I Do Have A Tattoo. #NewToHR

I Do Have A Tattoo

Another HR Question:

My name is Rene and I have graduated with a Business degree in Human Resources. I am struggling getting a job. I have completed two paid internships and both organizations said I did an excellent job. One of the organizations’s had a vacant position available after the internship so I applied. There were two of us that applied. The other individual and I came from the same university, so we have identical degrees, education, and experience. However, he was given the job.

I wasn’t sure why they chose him over me so I asked the Director of Human Resources if I could find out what the reason was (they usually say “they were a better fit” or “their skill set met our specific needs”). She was a nice lady, her comment was exactly like I predicted, and she said “He was a better fit for the organization.” I asked her, “What does that mean?” She explained to me that, “A better fit means any number of things, such as, better education, more experience, better suited to the organization’s culture, skill set to do the job, meets company’s mission and vision standards better, these are just to name a few.” I asked her to be more specific. We both knew she wasn’t going to give me the exact reason. She told me to, “Ask yourself those questions, answer them honestly, and see what you come up with.” She smiled and said, “You should figure it out.”

I sat down and thought about it for awhile and then started asking myself the questions. I knew we were the same on experience, skill set, and education. When it comes down to better suited to the organization’s culture and meeting the company’s mission and vision standards better, had to be what the reason was. We have similar personalities, physical attributes, and positive interaction with staff we worked with. I was thinking too hard. I needed a break so I decided to go to dinner with friends. I was telling them about the job and the circumstances. One of my friends laughed and said, “You really don’t know why they didn’t hire you?” I said, “No, I really don’t know why?” She said, “Your Tattoos.” That never even crossed my mind. It made sense, but then why did they let me complete my internship there? They never brought it up. My question is this. Why didn’t the HR Director tell me the reason I wasn’t hired was because of my tattoos and how come this never came up during the internship? I hope you can help me understand and do you have any advice about the tattoos?

Thank you and I hope you answer this soon. Waiting Patiently, Rene

Hi Rene,

As we understand it from your letter, your question is:

Why didn’t the HR Director tell me the reason I wasn’t hired was because of my tattoos and how come this never came up during the internship?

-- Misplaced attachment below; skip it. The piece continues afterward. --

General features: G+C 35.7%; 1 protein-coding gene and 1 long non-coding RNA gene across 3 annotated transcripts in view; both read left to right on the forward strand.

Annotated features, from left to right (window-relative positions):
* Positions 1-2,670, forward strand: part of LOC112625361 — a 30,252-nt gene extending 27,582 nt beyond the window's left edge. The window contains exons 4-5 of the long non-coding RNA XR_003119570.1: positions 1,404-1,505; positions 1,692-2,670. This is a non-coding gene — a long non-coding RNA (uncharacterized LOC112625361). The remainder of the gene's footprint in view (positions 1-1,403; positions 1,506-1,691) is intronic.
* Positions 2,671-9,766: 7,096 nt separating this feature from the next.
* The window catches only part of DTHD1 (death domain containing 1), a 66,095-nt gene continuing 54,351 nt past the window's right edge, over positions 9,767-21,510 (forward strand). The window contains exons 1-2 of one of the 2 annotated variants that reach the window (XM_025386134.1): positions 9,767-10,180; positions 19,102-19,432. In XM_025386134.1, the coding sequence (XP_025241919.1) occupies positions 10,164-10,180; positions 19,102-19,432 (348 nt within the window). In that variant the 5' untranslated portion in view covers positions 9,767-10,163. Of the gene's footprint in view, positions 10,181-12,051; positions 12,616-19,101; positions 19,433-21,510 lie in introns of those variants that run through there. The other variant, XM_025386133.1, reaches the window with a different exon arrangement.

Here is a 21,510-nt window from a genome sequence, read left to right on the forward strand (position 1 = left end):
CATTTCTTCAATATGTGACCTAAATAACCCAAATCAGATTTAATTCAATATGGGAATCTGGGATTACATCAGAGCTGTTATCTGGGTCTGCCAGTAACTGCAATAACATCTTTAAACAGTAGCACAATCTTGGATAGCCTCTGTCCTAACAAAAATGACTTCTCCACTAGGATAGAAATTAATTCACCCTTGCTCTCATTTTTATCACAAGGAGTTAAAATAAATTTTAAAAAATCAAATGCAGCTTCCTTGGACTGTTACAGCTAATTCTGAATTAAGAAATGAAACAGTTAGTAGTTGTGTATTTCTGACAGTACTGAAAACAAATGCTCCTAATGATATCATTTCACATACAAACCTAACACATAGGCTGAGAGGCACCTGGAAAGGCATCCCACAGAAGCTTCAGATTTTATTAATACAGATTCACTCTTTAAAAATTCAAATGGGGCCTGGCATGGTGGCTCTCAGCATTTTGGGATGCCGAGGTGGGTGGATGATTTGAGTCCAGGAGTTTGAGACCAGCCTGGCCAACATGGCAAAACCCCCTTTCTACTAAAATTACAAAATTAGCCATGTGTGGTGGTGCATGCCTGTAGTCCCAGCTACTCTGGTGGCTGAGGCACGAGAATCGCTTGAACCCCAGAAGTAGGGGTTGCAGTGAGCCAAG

Your question has two parts.

“Why weren’t you told that the reason you were not hired was because of your tattoos?”

As you stated in your comments, you knew she would not give you an exact answer. Employers will usually just give you a generic answer such as, “we found a more qualified candidate.”

While the other individual didn’t have a tattoo, but you can’t be sure that was the only reason they didn’t hire you. In your comments, you never mentioned a tattoo or where it is located until your friend brings it up at dinner.

From the information you have provided in your comments, Human Resources is a field that deals mainly with the public sector and usually requires a set look. This look leans more towards the conservative side. So, depending on where your tattoo is located may have been a contributing factor in the hiring decision. Most organizations have a policy on Appearance which identifies their requirements on tattoos and body jewelry. Organizations, where the majority of their clients are more conservative, usually have very rigid policies and require all tattoos to be covered up and body jewelry removed.

How come this never came up during the internship?

When internships are arranged between an organization and a university, the details of policy regarding dress code and appearance are discussed and the policy would usually be provided to the university. You stated no one ever mentioned your tattoos, either they are not that obvious or both the university and the organization dropped the ball in conveying the requirements and enforcing them.

If there is a rigid policy in place, we would expect the organization to enforce it, even if the university failed to do so. Personally, we feel that if the tattoo was the only reason for the decision to hire the other candidate, it would have been discussed early on with you. From our experience, we feel that other factors, such as personality, ability to interface with others in the organization and being a “good fit” for the position probably played a role in their decision.

Our advice on tattoos is, think before you act. If you want body jewelry and tattoos, get them in an area where they are not visible or can easily be covered up. If you have tattoos and you can’t cover them up, try tattoo makeup. If that doesn’t work, look for an employer whose business serves a more relaxed, easy going clientele and may have a more lenient policy 😉

Our response to your question is based on our professional experience and knowledge. This in no way means this is the only way to handle the issue, it is just the way we would handle it.

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